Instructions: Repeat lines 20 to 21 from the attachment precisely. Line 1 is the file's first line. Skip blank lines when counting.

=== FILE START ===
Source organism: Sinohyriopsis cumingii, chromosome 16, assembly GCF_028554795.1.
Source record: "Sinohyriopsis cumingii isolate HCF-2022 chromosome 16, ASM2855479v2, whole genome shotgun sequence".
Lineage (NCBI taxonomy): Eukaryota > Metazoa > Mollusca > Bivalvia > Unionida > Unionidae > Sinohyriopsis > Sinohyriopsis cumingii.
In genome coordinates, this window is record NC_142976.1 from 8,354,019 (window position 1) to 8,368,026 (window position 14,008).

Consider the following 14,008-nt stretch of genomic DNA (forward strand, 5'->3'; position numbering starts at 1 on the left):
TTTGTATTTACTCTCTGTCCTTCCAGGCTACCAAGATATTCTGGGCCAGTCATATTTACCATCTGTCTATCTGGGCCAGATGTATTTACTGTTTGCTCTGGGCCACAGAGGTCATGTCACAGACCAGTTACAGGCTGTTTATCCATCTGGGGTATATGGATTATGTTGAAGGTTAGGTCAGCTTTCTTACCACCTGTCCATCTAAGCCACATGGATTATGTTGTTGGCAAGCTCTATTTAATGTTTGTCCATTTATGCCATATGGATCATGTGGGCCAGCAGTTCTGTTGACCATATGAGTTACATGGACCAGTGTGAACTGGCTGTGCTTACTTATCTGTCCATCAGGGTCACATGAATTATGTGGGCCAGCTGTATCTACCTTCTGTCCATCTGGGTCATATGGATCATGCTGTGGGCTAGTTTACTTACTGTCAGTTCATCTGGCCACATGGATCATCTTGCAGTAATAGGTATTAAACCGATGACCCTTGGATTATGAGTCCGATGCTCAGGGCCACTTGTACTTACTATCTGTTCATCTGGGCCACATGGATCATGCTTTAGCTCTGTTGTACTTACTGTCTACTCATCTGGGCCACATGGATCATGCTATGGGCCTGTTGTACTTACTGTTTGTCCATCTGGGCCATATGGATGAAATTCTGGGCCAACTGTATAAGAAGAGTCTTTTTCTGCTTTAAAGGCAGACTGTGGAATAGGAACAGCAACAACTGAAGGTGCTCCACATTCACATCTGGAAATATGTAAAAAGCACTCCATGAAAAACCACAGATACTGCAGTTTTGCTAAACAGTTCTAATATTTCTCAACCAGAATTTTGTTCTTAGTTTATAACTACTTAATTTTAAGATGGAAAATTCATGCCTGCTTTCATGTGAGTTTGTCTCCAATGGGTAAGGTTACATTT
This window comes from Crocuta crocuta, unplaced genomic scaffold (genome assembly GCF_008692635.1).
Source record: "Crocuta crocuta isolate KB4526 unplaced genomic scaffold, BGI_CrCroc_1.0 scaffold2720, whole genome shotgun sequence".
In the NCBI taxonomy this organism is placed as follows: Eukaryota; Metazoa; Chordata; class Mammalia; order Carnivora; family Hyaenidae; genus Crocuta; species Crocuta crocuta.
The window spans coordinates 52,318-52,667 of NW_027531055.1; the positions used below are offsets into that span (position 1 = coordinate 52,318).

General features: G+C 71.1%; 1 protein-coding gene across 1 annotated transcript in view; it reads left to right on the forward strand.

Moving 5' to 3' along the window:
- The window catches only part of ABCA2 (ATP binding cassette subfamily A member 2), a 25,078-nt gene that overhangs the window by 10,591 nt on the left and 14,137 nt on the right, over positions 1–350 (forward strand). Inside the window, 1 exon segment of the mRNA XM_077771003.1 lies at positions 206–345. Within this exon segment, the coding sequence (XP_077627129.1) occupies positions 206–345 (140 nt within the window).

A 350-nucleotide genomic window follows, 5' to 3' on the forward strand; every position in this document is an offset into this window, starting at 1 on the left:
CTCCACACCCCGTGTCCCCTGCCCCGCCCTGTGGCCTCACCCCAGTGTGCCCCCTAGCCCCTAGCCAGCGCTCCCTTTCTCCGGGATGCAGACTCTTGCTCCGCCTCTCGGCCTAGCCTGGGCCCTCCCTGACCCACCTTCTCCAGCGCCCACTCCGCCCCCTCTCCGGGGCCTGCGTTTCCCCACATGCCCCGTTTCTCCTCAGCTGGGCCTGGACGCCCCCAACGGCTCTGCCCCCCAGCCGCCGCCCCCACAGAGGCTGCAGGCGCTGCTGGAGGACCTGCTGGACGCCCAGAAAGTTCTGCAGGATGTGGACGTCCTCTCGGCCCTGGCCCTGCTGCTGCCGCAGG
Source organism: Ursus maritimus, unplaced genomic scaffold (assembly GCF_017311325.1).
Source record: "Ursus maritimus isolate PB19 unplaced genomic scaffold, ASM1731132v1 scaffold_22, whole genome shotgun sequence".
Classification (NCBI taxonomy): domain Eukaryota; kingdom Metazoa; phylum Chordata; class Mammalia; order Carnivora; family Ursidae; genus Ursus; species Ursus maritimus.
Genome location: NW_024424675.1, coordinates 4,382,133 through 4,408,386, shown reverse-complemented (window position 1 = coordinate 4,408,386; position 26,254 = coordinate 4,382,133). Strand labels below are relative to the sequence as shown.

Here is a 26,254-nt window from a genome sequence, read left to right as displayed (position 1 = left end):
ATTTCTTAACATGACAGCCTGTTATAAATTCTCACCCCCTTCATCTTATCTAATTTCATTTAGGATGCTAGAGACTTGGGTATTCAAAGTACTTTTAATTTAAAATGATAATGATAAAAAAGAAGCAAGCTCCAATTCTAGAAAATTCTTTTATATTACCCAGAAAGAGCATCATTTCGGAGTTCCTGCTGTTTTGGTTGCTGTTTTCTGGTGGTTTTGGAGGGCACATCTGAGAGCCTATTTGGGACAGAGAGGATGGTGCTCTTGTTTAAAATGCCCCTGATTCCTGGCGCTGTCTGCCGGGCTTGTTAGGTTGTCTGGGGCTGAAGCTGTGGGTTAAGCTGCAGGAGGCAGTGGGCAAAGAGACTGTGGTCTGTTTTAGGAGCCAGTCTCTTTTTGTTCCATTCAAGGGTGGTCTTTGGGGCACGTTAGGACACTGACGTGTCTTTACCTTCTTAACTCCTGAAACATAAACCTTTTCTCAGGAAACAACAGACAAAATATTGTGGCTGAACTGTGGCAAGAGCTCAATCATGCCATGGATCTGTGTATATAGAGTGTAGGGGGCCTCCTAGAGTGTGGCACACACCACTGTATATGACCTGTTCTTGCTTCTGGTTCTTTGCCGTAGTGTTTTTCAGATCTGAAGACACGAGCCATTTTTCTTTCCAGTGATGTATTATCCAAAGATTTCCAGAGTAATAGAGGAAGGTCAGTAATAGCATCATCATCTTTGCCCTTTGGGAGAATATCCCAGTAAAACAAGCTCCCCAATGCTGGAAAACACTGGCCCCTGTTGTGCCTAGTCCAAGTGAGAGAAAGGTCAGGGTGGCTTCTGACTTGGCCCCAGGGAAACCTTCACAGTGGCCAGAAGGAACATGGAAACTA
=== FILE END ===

Here is a 26,254-nt window from a genome sequence, read left to right as displayed (position 1 = left end):
ATTTCTTAACATGACAGCCTGTTATAAATTCTCACCCCCTTCATCTTATCTAATTTCATTTAGGATGCTAGAGACTTGGGTATTCAAAGTACTTTTAATTTAAAATGATAATGATAAAAAAGAAGCAAGCTCCAATTCTAGAAAATTCTTTTATATTACCCAGAAAGAGCATCATTTCGGAGTTCCTGCTGTTTTGGTTGCTGTTTTCTGGTGGTTTTGGAGGGCACATCTGAGAGCCTATTTGGGACAGAGAGGATGGTGCTCTTGTTTAAAATGCCCCTGATTCCTGGCGCTGTCTGCCGGGCTTGTTAGGTTGTCTGGGGCTGAAGCTGTGGGTTAAGCTGCAGGAGGCAGTGGGCAAAGAGACTGTGGTCTGTTTTAGGAGCCAGTCTCTTTTTGTTCCATTCAAGGGTGGTCTTTGGGGCACGTTAGGACACTGACGTGTCTTTACCTTCTTAACTCCTGAAACATAAACCTTTTCTCAGGAAACAACAGACAAAATATTGTGGCTGAACTGTGGCAAGAGCTCAATCATGCCATGGATCTGTGTATATAGAGTGTAGGGGGCCTCCTAGAGTGTGGCACACACCACTGTATATGACCTGTTCTTGCTTCTGGTTCTTTGCCGTAGTGTTTTTCAGATCTGAAGACACGAGCCATTTTTCTTTCCAGTGATGTATTATCCAAAGATTTCCAGAGTAATAGAGGAAGGTCAGTAATAGCATCATCATCTTTGCCCTTTGGGAGAATATCCCAGTAAAACAAGCTCCCCAATGCTGGAAAACACTGGCCCCTGTTGTGCCTAGTCCAAGTGAGAGAAAGGTCAGGGTGGCTTCTGACTTGGCCCCAGGGAAACCTTCACAGTGGCCAGAAGGAACATGGAAACTA